I talk about Google because it's familiar, but there are a lot of other distributed services starting to act like this. Continuous World Of Flickr, Continuous World Of Twitter are giant services but everyone sees a very small piece at a time.
Sleight of hand again:
The magic wand is there to make the hidden coin look less conspicuous.
Greebles are the parts that "look cool, but don't actually do anything" (C3PO). There's an entire discipline here composed of special effects artists and asset designers working to hide the plywood spaceships and simple game world polygons beneath an encrusted surface texture.
Textured surface gets you several things.
One is that it's proof of reality. Check out this map of Moscow (Kosmoninki), with all the individual buildings marked and numbered. It makes the map look more like the territory.
Google Maps for Tokyo have logos for all convenience stores baked right into the imagery. I thought this was an experiment in advertising until I went there, and learned that conbini are one of the prime wayfinding mechanisms people use to figure out where they're going. The street numbering system is entirely different, so navigation takes place by landmark rather than coordinate.
With Cabspotting, we made an early decision to ditch the base map and show just the trails of each taxi. This bought us a lot of wiggle room, since the GPS trails don't match up to the roads very well and would have looked terrible. It also bought us the appearance of truth. If you can see the rush of cabs in SOMA after last call, or the dense cluster around the dispatch yard, or the thick line along Geary out to the Sunset, you believe that the data is true.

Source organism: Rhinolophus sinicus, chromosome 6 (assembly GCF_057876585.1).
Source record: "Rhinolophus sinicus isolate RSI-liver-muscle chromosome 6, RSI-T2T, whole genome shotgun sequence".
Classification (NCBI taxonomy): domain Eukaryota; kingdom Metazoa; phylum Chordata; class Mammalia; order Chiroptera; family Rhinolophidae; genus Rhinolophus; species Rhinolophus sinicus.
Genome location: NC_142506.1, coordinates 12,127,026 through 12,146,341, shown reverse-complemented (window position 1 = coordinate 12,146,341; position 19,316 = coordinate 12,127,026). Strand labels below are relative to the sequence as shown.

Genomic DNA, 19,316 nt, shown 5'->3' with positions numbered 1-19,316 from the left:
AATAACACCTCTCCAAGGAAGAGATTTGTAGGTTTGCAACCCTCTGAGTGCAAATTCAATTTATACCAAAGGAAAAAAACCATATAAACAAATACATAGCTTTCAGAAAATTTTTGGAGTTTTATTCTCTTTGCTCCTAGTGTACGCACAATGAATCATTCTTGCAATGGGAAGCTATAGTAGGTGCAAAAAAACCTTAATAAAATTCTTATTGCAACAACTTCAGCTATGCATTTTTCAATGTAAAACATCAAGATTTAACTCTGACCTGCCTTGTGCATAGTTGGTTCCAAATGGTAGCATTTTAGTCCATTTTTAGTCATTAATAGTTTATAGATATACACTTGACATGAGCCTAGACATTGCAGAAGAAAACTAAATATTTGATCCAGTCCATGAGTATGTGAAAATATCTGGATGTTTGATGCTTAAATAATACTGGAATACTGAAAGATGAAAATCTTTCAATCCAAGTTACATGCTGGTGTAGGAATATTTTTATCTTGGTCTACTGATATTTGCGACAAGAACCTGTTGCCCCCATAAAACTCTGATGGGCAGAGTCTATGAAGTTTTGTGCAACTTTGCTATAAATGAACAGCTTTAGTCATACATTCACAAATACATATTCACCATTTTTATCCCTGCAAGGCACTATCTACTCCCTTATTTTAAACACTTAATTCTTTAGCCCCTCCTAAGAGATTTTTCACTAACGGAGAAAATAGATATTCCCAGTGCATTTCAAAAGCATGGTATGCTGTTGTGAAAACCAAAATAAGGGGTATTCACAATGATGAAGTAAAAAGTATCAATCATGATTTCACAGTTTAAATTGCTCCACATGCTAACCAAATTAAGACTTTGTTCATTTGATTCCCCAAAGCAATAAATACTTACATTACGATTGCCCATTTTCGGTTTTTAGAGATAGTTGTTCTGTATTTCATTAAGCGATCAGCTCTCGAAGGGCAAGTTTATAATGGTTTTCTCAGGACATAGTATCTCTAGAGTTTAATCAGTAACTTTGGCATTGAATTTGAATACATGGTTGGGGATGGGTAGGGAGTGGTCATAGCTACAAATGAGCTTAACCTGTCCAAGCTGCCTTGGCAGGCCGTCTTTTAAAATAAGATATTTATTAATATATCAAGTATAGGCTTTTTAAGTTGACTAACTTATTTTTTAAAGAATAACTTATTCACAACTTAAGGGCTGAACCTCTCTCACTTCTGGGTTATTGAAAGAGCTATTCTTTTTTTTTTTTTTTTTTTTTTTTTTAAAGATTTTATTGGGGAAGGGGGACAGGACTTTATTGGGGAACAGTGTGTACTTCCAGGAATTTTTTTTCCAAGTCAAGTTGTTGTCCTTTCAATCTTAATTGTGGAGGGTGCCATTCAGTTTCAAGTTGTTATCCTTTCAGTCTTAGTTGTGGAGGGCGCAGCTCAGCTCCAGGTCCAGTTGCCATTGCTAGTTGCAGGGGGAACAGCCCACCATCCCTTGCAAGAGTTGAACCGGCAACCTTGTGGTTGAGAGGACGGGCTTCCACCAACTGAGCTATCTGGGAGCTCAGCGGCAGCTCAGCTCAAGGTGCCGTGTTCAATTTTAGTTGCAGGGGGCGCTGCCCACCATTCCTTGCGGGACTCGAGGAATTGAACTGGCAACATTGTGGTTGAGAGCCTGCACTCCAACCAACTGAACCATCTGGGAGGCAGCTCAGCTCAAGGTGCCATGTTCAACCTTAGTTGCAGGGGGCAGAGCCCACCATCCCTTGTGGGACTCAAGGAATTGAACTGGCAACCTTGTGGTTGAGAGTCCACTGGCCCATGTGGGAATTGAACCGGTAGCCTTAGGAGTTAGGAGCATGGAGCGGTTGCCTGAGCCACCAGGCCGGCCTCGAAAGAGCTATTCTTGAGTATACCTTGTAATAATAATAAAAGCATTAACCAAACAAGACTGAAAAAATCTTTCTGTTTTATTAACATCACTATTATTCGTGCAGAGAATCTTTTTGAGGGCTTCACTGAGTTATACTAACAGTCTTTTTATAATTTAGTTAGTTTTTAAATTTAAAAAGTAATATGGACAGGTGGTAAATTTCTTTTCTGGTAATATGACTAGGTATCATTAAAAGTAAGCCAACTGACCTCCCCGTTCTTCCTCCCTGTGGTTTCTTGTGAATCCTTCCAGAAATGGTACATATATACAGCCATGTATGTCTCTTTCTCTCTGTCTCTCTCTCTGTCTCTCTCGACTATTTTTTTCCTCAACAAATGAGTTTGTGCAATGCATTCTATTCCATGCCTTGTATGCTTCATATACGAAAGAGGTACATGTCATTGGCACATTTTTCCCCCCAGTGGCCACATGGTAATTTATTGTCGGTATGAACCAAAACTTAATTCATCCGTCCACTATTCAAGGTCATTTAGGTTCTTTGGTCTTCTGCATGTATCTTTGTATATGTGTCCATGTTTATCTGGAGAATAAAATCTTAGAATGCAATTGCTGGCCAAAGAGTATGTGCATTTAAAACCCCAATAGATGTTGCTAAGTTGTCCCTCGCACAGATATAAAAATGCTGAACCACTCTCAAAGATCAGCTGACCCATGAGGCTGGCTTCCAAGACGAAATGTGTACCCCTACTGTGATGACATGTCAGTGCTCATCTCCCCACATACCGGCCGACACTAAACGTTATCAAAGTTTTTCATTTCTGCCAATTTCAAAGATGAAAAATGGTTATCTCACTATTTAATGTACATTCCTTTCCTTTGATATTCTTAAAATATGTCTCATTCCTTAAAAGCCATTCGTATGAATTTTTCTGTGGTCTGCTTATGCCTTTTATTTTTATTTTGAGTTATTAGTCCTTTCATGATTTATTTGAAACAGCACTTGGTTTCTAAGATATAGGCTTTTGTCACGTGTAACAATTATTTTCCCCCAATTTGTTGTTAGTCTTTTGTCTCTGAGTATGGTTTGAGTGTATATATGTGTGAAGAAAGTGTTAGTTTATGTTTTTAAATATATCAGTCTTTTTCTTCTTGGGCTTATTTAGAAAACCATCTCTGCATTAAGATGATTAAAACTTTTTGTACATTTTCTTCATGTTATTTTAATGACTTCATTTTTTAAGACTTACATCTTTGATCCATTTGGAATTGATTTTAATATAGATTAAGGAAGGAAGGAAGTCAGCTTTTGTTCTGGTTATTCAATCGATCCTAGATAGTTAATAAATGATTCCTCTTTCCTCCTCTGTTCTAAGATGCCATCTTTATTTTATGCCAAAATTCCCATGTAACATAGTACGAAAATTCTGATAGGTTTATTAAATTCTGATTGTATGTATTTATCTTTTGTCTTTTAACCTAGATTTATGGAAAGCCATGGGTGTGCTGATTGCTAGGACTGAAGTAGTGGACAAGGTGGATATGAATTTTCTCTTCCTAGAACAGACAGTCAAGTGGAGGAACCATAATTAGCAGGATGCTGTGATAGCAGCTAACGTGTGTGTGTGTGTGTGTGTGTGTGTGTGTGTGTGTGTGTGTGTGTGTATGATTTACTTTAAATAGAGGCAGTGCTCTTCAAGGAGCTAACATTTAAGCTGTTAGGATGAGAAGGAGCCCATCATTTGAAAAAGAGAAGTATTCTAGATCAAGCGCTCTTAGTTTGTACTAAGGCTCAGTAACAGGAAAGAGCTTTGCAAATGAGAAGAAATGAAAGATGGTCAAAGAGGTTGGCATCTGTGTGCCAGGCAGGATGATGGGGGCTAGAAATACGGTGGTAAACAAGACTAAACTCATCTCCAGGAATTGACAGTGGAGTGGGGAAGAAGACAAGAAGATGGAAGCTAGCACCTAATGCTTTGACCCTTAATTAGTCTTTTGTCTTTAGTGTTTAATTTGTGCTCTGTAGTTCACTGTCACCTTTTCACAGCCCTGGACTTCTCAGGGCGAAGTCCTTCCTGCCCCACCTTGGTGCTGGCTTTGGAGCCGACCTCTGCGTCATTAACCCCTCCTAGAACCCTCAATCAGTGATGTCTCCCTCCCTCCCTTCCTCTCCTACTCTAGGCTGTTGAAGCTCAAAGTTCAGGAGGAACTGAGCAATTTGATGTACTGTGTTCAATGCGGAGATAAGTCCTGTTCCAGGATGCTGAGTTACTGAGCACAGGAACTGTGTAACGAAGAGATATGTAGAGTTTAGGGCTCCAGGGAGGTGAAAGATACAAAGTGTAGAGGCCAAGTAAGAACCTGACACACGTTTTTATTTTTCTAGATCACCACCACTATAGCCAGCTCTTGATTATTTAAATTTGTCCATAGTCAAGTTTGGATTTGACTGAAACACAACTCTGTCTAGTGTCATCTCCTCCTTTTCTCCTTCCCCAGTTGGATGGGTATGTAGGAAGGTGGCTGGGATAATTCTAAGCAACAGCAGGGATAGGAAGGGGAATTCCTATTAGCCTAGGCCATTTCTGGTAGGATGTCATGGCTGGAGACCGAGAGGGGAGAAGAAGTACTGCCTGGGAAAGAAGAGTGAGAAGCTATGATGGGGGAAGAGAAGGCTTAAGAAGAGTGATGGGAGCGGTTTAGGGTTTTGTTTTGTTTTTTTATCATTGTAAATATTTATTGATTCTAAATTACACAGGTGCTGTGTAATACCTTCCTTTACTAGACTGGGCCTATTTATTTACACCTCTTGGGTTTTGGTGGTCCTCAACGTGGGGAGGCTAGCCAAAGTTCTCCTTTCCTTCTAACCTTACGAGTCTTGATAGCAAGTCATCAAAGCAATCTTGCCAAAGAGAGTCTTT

These kinds of surface signals are encountered everywhere. NASCAR without sponsor logos looks barren, everyone knows that advertising is the lifeblood of the sport, and the logos on cars and driving suits reminds you that these guys are legitimate, that someone cares about them enough to pay to be seen with them, says Adobe's Michael Gough.
AdBlock for browsers has been succeeded by ArtBlock.
Surface details like this are a kind of social signal that the textured surface is real and cared-for, that it can be grasped and held on to.
Compare and contrast the visual appearance of OpenStreetMap two years vs. now: it's more credible and therefore more useful, because it's beautiful.
Sleight of hand again:
I have been talking about surfaces and misdirection.
Social sites are taken seriously when they have crowds of users, loads of data, and all the scaling problems that accompany success. "Scaling is always a catch up game, but it's the best game there is" says Flickr's Kellan Elliot McCrae.
Big data, crowds of users, sheets of information poking up through the surface.
Credibility comes from looking busy, and being continuous: having something on page two, page three, etc. You will inevitably be asked to work on "social features" - most of the labor is getting people to give a damn, and getting the details right on the unbroken layer under everything else.